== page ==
Thailand suing Facebook over video of crop top-wearing king

Posted May 17, 2017

Thailand wouldn't be the first to block access to Facebook if local authorities eventually decide to shut down the platform: Eight countries have banned the platform, most notably China, although the country has a local version. In a change of tactic, Mr Takorn said officials had forwarded 34 court orders to Facebook so far.

After an ultimatum had passed Tuesday for Facebook to act on censorship demands, telecommunication regulators admitted that necessary court orders hadn't actually been obtained before threatening the social media giant with criminal action last week.

The latest step in Thailand's Facebook crackdown follows last month's decision to officially outlaw Thai citizens from following, contacting or sharing content produced by outspoken government critics Somsak Jeamteerasakul, Pavin Chachavalpongpun and Andrew MacGregor Marshall, all of whom live outside Thailand.

The Thai Government has backed down on a threat to close Facebook in the kingdom if the company failed to remove pages considered offensive to the monarchy.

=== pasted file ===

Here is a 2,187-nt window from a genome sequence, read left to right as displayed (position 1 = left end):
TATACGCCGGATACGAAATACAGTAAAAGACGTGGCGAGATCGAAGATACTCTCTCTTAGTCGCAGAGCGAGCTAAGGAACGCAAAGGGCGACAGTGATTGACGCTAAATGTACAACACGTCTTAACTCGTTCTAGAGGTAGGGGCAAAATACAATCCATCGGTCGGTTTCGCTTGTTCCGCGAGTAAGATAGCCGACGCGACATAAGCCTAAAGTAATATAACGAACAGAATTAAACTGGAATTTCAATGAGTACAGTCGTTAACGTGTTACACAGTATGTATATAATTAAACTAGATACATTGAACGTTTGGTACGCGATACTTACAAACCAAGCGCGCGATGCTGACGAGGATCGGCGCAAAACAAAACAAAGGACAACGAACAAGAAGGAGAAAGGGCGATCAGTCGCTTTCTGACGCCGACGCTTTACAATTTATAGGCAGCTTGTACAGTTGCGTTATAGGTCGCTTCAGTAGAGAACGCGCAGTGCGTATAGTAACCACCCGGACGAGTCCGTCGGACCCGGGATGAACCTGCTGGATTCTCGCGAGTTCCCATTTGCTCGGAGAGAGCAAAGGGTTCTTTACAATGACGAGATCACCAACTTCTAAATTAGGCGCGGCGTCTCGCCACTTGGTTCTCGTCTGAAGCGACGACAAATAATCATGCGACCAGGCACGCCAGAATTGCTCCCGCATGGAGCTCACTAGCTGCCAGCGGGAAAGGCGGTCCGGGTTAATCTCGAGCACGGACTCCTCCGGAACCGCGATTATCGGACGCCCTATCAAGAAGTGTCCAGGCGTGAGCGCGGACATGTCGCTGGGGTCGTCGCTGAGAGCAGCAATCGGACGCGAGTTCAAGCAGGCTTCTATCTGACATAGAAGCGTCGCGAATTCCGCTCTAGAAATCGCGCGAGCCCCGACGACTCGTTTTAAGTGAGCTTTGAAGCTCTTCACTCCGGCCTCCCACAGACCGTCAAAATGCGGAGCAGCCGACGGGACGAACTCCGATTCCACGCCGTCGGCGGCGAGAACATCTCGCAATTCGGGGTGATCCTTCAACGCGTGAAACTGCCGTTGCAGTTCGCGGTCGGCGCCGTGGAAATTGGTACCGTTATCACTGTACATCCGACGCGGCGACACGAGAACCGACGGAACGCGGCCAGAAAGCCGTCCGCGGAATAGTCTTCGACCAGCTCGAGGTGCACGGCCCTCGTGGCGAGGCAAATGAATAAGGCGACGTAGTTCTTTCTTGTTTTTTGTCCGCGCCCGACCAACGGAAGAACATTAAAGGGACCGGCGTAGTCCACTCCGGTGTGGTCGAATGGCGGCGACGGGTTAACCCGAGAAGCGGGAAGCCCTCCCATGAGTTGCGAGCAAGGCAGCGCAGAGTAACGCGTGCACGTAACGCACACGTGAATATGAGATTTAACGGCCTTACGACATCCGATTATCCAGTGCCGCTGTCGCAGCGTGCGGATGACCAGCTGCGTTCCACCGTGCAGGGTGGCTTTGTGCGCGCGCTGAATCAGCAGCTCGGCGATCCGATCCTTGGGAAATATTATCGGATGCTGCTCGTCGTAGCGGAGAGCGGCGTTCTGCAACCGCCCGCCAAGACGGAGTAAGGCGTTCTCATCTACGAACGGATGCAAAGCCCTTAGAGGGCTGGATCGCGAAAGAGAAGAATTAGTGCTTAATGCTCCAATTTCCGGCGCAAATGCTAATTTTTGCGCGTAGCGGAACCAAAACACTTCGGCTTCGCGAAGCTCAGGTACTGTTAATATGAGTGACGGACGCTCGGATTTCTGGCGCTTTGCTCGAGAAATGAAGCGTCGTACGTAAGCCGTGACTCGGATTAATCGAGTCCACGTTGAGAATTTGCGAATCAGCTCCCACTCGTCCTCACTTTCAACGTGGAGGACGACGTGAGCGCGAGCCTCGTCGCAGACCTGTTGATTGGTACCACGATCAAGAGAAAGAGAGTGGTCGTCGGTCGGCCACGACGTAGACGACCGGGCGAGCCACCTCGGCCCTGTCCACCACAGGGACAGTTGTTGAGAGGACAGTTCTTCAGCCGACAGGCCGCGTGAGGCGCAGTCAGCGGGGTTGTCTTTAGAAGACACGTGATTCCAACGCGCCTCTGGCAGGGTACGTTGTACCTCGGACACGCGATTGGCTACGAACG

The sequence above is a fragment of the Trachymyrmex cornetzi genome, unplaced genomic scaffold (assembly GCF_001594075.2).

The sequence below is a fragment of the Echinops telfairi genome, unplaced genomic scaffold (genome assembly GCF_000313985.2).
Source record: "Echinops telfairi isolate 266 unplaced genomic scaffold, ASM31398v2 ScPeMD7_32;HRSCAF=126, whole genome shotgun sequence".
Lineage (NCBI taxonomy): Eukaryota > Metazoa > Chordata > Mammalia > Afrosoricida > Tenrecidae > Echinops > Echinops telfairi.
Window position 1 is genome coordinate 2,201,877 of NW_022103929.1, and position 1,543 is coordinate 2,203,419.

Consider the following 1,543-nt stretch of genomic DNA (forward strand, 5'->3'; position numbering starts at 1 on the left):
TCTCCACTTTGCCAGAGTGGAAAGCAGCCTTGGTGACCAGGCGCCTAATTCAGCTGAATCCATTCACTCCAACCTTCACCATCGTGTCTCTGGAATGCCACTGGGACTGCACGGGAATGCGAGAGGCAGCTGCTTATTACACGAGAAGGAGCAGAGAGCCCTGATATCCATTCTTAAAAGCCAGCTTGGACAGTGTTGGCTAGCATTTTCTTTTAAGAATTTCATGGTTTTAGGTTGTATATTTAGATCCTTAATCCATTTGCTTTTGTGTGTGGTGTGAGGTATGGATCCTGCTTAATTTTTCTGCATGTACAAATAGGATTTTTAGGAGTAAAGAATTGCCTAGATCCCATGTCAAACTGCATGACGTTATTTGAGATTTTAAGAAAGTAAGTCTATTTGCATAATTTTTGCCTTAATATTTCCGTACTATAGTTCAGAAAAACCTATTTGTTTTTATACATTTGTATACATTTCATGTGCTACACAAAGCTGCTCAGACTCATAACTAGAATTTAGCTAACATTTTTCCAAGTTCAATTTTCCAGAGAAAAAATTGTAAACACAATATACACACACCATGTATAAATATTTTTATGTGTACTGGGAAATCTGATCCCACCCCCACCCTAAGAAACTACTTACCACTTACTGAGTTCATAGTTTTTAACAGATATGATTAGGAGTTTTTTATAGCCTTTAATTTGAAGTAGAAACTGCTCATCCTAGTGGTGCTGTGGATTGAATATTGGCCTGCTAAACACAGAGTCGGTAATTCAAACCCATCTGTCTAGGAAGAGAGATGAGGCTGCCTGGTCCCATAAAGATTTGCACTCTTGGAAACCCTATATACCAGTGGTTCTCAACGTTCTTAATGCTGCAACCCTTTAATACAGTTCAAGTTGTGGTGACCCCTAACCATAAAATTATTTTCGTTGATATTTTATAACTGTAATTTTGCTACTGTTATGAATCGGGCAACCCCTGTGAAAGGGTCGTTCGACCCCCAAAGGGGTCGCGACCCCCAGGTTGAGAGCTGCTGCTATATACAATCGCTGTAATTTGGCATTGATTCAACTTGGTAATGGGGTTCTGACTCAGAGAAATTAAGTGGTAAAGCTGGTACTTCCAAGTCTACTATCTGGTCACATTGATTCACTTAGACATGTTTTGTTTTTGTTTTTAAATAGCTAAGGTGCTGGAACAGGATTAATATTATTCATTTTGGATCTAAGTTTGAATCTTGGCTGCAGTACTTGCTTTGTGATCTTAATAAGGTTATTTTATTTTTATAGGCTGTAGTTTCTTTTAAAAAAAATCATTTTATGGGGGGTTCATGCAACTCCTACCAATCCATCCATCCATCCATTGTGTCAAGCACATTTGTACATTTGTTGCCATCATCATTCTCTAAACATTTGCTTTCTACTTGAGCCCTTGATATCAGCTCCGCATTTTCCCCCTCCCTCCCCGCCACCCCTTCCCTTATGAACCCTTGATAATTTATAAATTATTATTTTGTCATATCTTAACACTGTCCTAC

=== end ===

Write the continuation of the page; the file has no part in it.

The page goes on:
The king, who succeeded his father last December, has had a colourful personal life, although the severe lese-majeste law makes any discussion of the monarchy impossible inside Thailand.

"If, after careful legal review, we find that the content is illegal under local law we restrict it as appropriate and report the restriction in our Government Request Report", Facebook has said in past statements outlining its policy.

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King Bhumibol Adulyadej died previous year aged 88. TISPA said that the social networking website will not remove any content until it received a proper legal order to do so. For instance, Facebook was ordered to block access in May 2014 following a coup by the militant.

"All we can do is ask for cooperation from foreign countries, the private sector and Internet service providers", the premier said. Search warrants for Facebook Thailand may also be obtained.

A huge problem between Thailand and Facebook has been created after the video that has been uploaded by unknown users to the popular social networking platform.

Since ultra-royalist generals seized power three years ago more than 100 people have been charged, many for comments made online, and some people have been jailed for decades.

"Should Facebook comply with the requests with the Thai Government, Facebook will face a serious outcome, this will go against the main principle in the first days when they talk about the free flow of information", he said.